Music can help your baby with their speech, and particularly coming to classes each week, encourages uninterrupted attention and a lot of face to face attention with you and your baby.Why is this important regarding speech? Read on ….

Lots of loving, interesting, two-way talk is the best overall help that you can give to your baby’s language development, but there is talk which is positively useful and talk which is less useful. Consider the following suggestions:

Talk directly to your baby. He cannot pay attention and listen carefully to general conversation. If he is in a room with his whole family and everybody is talking, he will be lost in a sea of sound. You say something and he looks at you, only to find that your face is turned away to his sister. Sister replies, brother interrups with a half finished sentence that ends in an expressive shrug, and meanwhile somebody else has started a side conversation and the television has been switched on. Third or fourth children, especially in families where the children are born close together, are often actually delayed in their language learning because they get so little opportunity for uninterrupted on-to-one conversation with adults. Even if you are coping with a baby, a toddler and a four year old who never stops asking “why?”, try to find at least some times when you can talk to the baby alone.

Don’t expect him to learn much language from strangers, or as much from a succesion of caregivers, as he will from you and other people who are special to him. Babies learn the meanings of words by hearing them over and over again in different sentences and with varying tones of voice, facial expressions and body language from the speaker. The more familiar he is with the person who is talking, the more likely he is to understand. Even at the toddler stage he may be quite unable to understand a stranger’s words because the accompanying expressions and tones of voice are strange to him.

Think carefuly before you employ a caregiver who is not fluent in your language. A nanny or housekeeper cannot model good speech for your baby unless she is fluent herself. If everything else about her seems exactly right, you might consider employing her on the understanding that she uses her own language with your baby who will therefore be brought up bilingually.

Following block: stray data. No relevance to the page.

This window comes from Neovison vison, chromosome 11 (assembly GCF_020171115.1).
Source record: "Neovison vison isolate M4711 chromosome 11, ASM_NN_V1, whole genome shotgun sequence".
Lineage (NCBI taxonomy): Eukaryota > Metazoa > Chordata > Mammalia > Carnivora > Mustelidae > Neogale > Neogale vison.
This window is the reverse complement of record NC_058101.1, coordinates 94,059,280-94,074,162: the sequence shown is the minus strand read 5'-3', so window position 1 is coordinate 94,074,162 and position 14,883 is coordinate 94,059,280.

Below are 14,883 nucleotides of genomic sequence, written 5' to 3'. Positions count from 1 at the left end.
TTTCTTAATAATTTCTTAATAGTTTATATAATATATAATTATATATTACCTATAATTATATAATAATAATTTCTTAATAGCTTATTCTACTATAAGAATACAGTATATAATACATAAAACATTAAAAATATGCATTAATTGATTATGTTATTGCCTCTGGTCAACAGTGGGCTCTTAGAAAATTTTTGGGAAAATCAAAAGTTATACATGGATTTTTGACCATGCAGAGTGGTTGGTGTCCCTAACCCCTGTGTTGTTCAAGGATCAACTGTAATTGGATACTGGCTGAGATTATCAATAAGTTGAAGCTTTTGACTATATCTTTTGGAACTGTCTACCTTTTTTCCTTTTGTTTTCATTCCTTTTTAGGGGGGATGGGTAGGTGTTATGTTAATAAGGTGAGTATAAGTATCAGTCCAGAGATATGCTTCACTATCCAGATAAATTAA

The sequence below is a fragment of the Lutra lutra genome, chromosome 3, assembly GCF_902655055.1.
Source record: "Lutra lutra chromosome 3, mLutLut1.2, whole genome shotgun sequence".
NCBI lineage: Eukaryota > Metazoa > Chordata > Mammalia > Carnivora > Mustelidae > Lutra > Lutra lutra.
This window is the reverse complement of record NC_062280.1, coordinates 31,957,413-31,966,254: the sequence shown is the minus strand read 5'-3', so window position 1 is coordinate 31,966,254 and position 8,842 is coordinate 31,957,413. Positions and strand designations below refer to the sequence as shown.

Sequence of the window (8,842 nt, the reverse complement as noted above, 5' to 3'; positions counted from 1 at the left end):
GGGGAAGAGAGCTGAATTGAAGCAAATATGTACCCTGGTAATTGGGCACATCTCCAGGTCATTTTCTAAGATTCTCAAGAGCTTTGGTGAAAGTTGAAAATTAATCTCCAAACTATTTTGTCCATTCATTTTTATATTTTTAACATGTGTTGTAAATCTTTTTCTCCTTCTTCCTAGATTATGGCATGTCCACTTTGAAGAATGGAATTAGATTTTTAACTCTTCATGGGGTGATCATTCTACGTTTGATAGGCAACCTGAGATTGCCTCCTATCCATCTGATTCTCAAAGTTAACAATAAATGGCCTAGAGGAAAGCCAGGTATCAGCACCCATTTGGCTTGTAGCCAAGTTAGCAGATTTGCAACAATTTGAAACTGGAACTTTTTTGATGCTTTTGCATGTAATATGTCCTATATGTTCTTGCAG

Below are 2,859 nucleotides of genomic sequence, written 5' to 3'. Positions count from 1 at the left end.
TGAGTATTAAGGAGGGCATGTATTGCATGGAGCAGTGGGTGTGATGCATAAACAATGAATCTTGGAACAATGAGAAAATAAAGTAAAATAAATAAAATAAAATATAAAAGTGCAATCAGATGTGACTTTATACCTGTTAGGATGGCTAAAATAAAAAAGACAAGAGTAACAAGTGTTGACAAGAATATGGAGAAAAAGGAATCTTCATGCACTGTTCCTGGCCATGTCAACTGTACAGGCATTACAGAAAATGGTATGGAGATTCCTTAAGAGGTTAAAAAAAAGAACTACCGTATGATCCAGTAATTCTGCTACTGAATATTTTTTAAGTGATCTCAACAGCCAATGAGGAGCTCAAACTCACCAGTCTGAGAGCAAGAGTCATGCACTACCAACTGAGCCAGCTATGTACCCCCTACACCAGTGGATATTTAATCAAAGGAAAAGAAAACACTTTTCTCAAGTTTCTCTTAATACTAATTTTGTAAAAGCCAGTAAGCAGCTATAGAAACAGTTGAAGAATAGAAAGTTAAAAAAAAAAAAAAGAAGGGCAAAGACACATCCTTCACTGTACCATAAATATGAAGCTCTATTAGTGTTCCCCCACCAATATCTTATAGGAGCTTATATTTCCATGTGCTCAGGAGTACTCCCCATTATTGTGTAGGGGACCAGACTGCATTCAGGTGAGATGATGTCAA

Make sure that you use the key labelling words when you talk. The baby is going to single out label words which continually recur in different sentences like that label word shoes. So when the two of you are hunting under the bed, make sure that you say “oh where are your shoes?” rather than,”Oh where are they?” The child’s own name is a vital label for him to learn. He will not think of himself as “me” or “I”. English grammer makes pronouns extremely difficult for a child to learn because the correct word depends on who is speaking. I am “me” to myself, but I am “you” to you. So at this stage, you use his name label too. Don’t feel embarrassed because it is “baby talk”. “Where’s a biscuit for John?”  you can say as you rummage in the biscuit tin. It will mean much more to him than, “Where’s one for you?”

If you pretend not to understand your baby unless he says something “properly”, you are doing worse than boring your  baby; you are cheating him. He has communicated with you; said something and made you understand his meaning. He has therefore used a piece of language. If you refuse to acknowledge it, you spoil the flow of his language in favour of mere words. Furthermore he may not be able to produce the “correct” word, because that word has not evolved for him yet. If his own word is the best that he has to offer, rejecting it will hinder rather than help him. After all, it is pleasure, affection and excitement that motivate early speech. Refusing him his bottle until he says “milk” instead of “bah-boo” will make him frustrated and cross. You are more likely to get tears than words.

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Source: Penelope Leach – an expert in the field of child care and  development

“he” applies to “he” or “she” above

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